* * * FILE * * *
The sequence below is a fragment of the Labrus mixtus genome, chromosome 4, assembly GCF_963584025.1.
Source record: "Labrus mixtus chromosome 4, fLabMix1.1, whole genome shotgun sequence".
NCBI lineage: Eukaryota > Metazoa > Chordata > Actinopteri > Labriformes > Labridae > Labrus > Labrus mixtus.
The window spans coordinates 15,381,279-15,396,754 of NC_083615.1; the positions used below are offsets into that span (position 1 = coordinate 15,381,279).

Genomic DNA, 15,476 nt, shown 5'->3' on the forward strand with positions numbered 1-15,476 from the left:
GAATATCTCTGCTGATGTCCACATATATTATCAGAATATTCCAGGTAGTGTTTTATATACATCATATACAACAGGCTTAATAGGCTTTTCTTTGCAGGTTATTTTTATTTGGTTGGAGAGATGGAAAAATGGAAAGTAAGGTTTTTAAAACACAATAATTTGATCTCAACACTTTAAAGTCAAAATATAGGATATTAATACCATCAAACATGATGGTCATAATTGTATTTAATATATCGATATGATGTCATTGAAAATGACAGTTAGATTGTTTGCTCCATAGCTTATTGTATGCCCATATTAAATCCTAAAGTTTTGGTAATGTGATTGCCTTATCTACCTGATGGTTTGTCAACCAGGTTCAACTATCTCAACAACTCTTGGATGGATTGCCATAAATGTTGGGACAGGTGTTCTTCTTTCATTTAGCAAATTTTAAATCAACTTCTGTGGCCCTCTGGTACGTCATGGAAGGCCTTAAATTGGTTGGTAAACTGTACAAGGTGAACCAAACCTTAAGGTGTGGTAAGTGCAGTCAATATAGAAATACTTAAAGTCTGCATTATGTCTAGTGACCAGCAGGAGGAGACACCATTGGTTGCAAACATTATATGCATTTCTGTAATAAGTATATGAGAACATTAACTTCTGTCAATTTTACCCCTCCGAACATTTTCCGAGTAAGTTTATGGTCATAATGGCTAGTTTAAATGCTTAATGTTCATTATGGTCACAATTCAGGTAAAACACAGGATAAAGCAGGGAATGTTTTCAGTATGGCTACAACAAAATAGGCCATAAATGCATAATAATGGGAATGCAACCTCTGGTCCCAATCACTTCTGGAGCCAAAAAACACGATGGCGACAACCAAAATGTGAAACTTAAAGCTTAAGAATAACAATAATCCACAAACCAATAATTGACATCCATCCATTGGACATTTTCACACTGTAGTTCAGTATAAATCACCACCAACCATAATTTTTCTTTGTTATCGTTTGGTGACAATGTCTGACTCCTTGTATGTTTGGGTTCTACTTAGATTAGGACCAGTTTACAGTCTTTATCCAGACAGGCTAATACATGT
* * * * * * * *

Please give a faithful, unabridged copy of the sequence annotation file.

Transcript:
The sequence below is a fragment of the Labrus mixtus genome, chromosome 4, assembly GCF_963584025.1.
Source record: "Labrus mixtus chromosome 4, fLabMix1.1, whole genome shotgun sequence".
NCBI lineage: Eukaryota > Metazoa > Chordata > Actinopteri > Labriformes > Labridae > Labrus > Labrus mixtus.
The window spans coordinates 15,381,279-15,396,754 of NC_083615.1; the positions used below are offsets into that span (position 1 = coordinate 15,381,279).

Genomic DNA, 15,476 nt, shown 5'->3' on the forward strand with positions numbered 1-15,476 from the left:
GAATATCTCTGCTGATGTCCACATATATTATCAGAATATTCCAGGTAGTGTTTTATATACATCATATACAACAGGCTTAATAGGCTTTTCTTTGCAGGTTATTTTTATTTGGTTGGAGAGATGGAAAAATGGAAAGTAAGGTTTTTAAAACACAATAATTTGATCTCAACACTTTAAAGTCAAAATATAGGATATTAATACCATCAAACATGATGGTCATAATTGTATTTAATATATCGATATGATGTCATTGAAAATGACAGTTAGATTGTTTGCTCCATAGCTTATTGTATGCCCATATTAAATCCTAAAGTTTTGGTAATGTGATTGCCTTATCTACCTGATGGTTTGTCAACCAGGTTCAACTATCTCAACAACTCTTGGATGGATTGCCATAAATGTTGGGACAGGTGTTCTTCTTTCATTTAGCAAATTTTAAATCAACTTCTGTGGCCCTCTGGTACGTCATGGAAGGCCTTAAATTGGTTGGTAAACTGTACAAGGTGAACCAAACCTTAAGGTGTGGTAAGTGCAGTCAATATAGAAATACTTAAAGTCTGCATTATGTCTAGTGACCAGCAGGAGGAGACACCATTGGTTGCAAACATTATATGCATTTCTGTAATAAGTATATGAGAACATTAACTTCTGTCAATTTTACCCCTCCGAACATTTTCCGAGTAAGTTTATGGTCATAATGGCTAGTTTAAATGCTTAATGTTCATTATGGTCACAATTCAGGTAAAACACAGGATAAAGCAGGGAATGTTTTCAGTATGGCTACAACAAAATAGGCCATAAATGCATAATAATGGGAATGCAACCTCTGGTCCCAATCACTTCTGGAGCCAAAAAACACGATGGCGACAACCAAAATGTGAAACTTAAAGCTTAAGAATAACAATAATCCACAAACCAATAATTGACATCCATCCATTGGACATTTTCACACTGTAGTTCAGTATAAATCACCACCAACCATAATTTTTCTTTGTTATCGTTTGGTGACAATGTCTGACTCCTTGTATGTTTGGGTTCTACTTAGATTAGGACCAGTTTACAGTCTTTATCCAGACAGGCTAATACATGT